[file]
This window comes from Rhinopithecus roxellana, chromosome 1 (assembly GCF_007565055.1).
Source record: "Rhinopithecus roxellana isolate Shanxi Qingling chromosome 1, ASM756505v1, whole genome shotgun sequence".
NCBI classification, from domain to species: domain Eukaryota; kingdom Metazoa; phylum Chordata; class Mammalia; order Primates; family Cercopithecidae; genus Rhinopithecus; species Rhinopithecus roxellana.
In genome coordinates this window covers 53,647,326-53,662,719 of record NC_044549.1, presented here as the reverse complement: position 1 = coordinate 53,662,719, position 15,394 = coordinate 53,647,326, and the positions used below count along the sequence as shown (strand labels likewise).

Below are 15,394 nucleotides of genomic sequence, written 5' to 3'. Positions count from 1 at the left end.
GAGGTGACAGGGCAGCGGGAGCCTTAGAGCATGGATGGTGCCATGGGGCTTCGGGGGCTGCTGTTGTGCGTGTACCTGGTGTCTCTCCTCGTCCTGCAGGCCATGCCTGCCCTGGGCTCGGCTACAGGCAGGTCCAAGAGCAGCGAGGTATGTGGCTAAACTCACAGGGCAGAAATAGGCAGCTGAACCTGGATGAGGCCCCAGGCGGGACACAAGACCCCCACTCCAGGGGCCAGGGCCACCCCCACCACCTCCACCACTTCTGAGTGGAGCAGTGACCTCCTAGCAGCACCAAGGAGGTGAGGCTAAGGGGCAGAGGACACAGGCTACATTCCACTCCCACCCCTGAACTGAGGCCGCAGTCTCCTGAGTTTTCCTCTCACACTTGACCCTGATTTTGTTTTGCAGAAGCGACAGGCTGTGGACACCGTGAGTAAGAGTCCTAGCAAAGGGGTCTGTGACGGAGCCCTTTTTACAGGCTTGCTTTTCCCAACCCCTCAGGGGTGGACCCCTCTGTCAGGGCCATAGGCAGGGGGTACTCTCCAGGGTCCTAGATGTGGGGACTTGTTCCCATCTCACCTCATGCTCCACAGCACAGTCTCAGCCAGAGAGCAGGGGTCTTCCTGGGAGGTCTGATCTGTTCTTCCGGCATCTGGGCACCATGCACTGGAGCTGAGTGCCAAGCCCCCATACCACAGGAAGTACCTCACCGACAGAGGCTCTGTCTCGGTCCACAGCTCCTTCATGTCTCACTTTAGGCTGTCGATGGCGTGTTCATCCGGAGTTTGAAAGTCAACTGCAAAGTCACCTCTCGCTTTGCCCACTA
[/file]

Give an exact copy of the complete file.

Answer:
This window comes from Rhinopithecus roxellana, chromosome 1 (assembly GCF_007565055.1).
Source record: "Rhinopithecus roxellana isolate Shanxi Qingling chromosome 1, ASM756505v1, whole genome shotgun sequence".
NCBI classification, from domain to species: domain Eukaryota; kingdom Metazoa; phylum Chordata; class Mammalia; order Primates; family Cercopithecidae; genus Rhinopithecus; species Rhinopithecus roxellana.
In genome coordinates this window covers 53,647,326-53,662,719 of record NC_044549.1, presented here as the reverse complement: position 1 = coordinate 53,662,719, position 15,394 = coordinate 53,647,326, and the positions used below count along the sequence as shown (strand labels likewise).

Below are 15,394 nucleotides of genomic sequence, written 5' to 3'. Positions count from 1 at the left end.
GAGGTGACAGGGCAGCGGGAGCCTTAGAGCATGGATGGTGCCATGGGGCTTCGGGGGCTGCTGTTGTGCGTGTACCTGGTGTCTCTCCTCGTCCTGCAGGCCATGCCTGCCCTGGGCTCGGCTACAGGCAGGTCCAAGAGCAGCGAGGTATGTGGCTAAACTCACAGGGCAGAAATAGGCAGCTGAACCTGGATGAGGCCCCAGGCGGGACACAAGACCCCCACTCCAGGGGCCAGGGCCACCCCCACCACCTCCACCACTTCTGAGTGGAGCAGTGACCTCCTAGCAGCACCAAGGAGGTGAGGCTAAGGGGCAGAGGACACAGGCTACATTCCACTCCCACCCCTGAACTGAGGCCGCAGTCTCCTGAGTTTTCCTCTCACACTTGACCCTGATTTTGTTTTGCAGAAGCGACAGGCTGTGGACACCGTGAGTAAGAGTCCTAGCAAAGGGGTCTGTGACGGAGCCCTTTTTACAGGCTTGCTTTTCCCAACCCCTCAGGGGTGGACCCCTCTGTCAGGGCCATAGGCAGGGGGTACTCTCCAGGGTCCTAGATGTGGGGACTTGTTCCCATCTCACCTCATGCTCCACAGCACAGTCTCAGCCAGAGAGCAGGGGTCTTCCTGGGAGGTCTGATCTGTTCTTCCGGCATCTGGGCACCATGCACTGGAGCTGAGTGCCAAGCCCCCATACCACAGGAAGTACCTCACCGACAGAGGCTCTGTCTCGGTCCACAGCTCCTTCATGTCTCACTTTAGGCTGTCGATGGCGTGTTCATCCGGAGTTTGAAAGTCAACTGCAAAGTCACCTCTCGCTTTGCCCACTA